Assembly

Soak husks in a large bowl of hot water until soft and pliable, about 15 minutes. Using your hands, swirl husks in water to loosen any silk and dirt clinging to surface. Drain, rinse, and shake off excess water.

Working one at a time, place husk on a clean work surface and gently stretch out wide end. Measure 5″ wide, then tear off any excess (hold onto the scraps; you’ll use them later). The width doesn’t have to be exactly 5″, but if you go narrower than that, your tamale might be too small to cover the filling. This recipe makes about 30 tamales, but you may want to have extra husks prepared in case a few tear.

Arrange husk so wide end is closet to you. Spoon 2 heaping Tbsp. masa (or use a 1⅓-oz. ice cream scoop) about 4″ from the bottom. Using a butter knife, small offset spatula, or putty knife, spread masa in a thin, even layer, covering width of husk and going about 5″ up the sides, leaving narrow end uncovered. If you mess up, just scrape masa off husk and start over (no one will ever know!). Repeat with remaining masa and husks.

Keeping wide end closest to you, place 2 Tbsp. cold chicken filling in the center of masa, forming a log that runs down the center. Fold 1 side of husk over filling, then fold other side over to cover. Holding tamale seam side up, fold narrow, pointed end of husk away from you and tuck under tamale. Transfer to a rimmed baking sheet. Repeat with remaining tamales.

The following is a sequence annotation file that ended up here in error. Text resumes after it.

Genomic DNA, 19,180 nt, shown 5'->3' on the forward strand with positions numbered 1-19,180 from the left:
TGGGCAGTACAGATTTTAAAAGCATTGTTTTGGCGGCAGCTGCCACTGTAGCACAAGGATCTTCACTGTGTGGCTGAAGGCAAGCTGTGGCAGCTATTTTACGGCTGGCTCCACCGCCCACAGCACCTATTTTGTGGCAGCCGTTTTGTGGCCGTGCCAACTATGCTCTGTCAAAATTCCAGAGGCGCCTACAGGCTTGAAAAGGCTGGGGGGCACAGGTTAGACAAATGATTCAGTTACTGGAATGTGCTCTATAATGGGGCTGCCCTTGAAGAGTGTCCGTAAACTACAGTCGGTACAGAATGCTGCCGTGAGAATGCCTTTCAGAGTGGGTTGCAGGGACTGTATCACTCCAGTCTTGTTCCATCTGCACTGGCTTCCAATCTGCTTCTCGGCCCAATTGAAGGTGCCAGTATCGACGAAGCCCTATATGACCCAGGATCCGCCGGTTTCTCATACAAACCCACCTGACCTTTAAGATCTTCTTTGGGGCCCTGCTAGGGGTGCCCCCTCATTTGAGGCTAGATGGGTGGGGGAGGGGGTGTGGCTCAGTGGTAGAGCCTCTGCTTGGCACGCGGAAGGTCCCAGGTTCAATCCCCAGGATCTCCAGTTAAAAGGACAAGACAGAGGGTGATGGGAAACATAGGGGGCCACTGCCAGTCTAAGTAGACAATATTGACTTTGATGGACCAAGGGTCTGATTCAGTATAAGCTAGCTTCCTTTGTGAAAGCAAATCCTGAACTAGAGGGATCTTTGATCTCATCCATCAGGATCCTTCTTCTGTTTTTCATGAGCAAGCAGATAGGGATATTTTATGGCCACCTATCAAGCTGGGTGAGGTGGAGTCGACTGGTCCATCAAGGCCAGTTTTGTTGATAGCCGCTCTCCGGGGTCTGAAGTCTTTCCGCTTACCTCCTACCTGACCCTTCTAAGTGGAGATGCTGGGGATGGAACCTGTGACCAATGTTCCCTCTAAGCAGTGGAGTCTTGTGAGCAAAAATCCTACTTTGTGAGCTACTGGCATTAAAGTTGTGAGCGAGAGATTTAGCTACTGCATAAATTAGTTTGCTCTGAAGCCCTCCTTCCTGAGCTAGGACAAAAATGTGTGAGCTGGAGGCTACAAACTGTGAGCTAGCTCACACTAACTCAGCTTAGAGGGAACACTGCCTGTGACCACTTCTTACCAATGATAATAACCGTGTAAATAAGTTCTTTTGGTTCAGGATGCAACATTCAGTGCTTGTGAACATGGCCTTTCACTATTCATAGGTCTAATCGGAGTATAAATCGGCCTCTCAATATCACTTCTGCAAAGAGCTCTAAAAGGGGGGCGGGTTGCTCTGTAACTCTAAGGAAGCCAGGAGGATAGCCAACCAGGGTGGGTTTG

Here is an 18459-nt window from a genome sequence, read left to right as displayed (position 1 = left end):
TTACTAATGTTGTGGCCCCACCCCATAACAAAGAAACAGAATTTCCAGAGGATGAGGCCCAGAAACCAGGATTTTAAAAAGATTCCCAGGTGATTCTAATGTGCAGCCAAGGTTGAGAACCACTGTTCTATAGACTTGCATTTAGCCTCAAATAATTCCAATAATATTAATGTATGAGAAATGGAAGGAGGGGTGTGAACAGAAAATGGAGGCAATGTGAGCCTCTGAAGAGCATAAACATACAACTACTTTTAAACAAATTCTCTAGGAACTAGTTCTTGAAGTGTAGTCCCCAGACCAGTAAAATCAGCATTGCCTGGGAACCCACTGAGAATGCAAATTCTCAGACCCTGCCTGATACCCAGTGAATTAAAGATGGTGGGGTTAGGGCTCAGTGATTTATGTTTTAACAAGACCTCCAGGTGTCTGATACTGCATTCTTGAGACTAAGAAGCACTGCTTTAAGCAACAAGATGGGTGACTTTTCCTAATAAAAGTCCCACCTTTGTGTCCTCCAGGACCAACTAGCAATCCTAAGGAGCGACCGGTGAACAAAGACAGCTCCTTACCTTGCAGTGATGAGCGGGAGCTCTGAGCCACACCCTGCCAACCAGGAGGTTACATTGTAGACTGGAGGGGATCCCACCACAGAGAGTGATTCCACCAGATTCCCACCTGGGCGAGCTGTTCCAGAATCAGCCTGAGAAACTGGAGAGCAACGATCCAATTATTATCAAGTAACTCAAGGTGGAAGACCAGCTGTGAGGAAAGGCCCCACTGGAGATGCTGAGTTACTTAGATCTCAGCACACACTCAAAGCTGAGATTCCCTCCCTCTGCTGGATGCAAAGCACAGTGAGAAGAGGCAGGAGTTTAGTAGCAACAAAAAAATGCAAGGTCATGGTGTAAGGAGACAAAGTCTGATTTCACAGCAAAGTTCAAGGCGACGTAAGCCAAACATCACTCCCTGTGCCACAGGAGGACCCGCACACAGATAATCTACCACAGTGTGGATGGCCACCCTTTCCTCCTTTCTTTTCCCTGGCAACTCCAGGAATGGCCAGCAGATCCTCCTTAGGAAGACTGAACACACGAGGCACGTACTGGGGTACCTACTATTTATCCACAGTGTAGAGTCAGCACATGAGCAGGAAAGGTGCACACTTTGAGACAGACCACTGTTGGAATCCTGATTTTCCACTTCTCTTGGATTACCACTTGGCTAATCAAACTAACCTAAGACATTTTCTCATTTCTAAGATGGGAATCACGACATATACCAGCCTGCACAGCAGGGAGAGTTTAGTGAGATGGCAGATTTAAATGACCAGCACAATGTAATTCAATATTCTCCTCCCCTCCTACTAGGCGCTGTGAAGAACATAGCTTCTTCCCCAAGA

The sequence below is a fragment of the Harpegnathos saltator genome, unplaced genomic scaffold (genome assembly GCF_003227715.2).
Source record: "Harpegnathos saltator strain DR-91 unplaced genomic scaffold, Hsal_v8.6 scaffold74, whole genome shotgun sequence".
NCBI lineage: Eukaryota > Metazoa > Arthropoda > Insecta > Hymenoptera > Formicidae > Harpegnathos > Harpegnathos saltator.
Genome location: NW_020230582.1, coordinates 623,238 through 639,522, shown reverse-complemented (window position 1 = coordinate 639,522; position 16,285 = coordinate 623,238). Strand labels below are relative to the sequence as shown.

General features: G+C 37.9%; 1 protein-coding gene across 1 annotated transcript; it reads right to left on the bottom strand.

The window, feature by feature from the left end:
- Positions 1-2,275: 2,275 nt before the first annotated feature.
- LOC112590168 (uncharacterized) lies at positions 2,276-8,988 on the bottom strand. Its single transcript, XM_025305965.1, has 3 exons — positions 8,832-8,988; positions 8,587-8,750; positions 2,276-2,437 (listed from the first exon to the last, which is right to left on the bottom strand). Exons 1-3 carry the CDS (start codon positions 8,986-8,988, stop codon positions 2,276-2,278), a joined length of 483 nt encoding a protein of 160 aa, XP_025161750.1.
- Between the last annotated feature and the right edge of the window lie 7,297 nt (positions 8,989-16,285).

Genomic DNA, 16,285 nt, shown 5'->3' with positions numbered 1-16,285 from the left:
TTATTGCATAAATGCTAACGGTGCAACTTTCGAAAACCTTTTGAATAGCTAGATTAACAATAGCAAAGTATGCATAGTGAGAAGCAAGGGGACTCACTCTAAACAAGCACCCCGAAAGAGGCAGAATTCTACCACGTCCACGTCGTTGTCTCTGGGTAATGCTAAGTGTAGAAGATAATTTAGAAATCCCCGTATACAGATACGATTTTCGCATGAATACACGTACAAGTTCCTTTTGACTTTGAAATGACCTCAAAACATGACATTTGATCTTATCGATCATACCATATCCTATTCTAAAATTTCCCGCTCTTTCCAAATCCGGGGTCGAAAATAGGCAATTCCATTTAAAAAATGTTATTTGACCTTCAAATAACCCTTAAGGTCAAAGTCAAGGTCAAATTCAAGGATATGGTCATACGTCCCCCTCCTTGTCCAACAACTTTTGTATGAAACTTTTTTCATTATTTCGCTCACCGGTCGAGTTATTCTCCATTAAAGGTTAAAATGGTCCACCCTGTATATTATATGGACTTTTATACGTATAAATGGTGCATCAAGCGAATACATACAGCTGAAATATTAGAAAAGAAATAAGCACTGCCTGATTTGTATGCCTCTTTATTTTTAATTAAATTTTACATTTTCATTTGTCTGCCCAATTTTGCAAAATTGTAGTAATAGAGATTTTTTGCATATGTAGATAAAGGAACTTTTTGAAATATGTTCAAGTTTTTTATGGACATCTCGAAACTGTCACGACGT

Line bottom of a large heavy pot with husk scraps. Crumple a large sheet of foil to form a 3″-diameter ball. Place ball in pot. Using ball as support, prop tamales upright, with folded end down and seam side facing out, until ball is surrounded (this will take 4–6 tamales). Continue stacking tamales around the center, leaning them against one another. Pour 3 cups broth into pot, being careful not to get any inside tamales (broth will come about ¾” up sides of tamales).

Bring liquid to a boil over high heat, then reduce heat to medium-low. Cover pot and simmer tamales, undisturbed, adding more broth as needed to keep some liquid in the pot, 40 minutes. Remove 1 tamale and let cool about 3 minutes. (If you don’t let the tamale rest before checking, the masa is guaranteed to stick to the husk and appear gummy, so you really have to wait.) Remove husk; if masa sticks to husk, it’s not ready. Carefully re-fold and return to pot. Cook 5 minutes, then check again. If husk is easily removed, your tamales are fully cooked! Remove from heat and let sit, uncovered, 10 minutes. Serve with salsa and a squeeze of lime.

Leave a Reply

Your email address will not be published.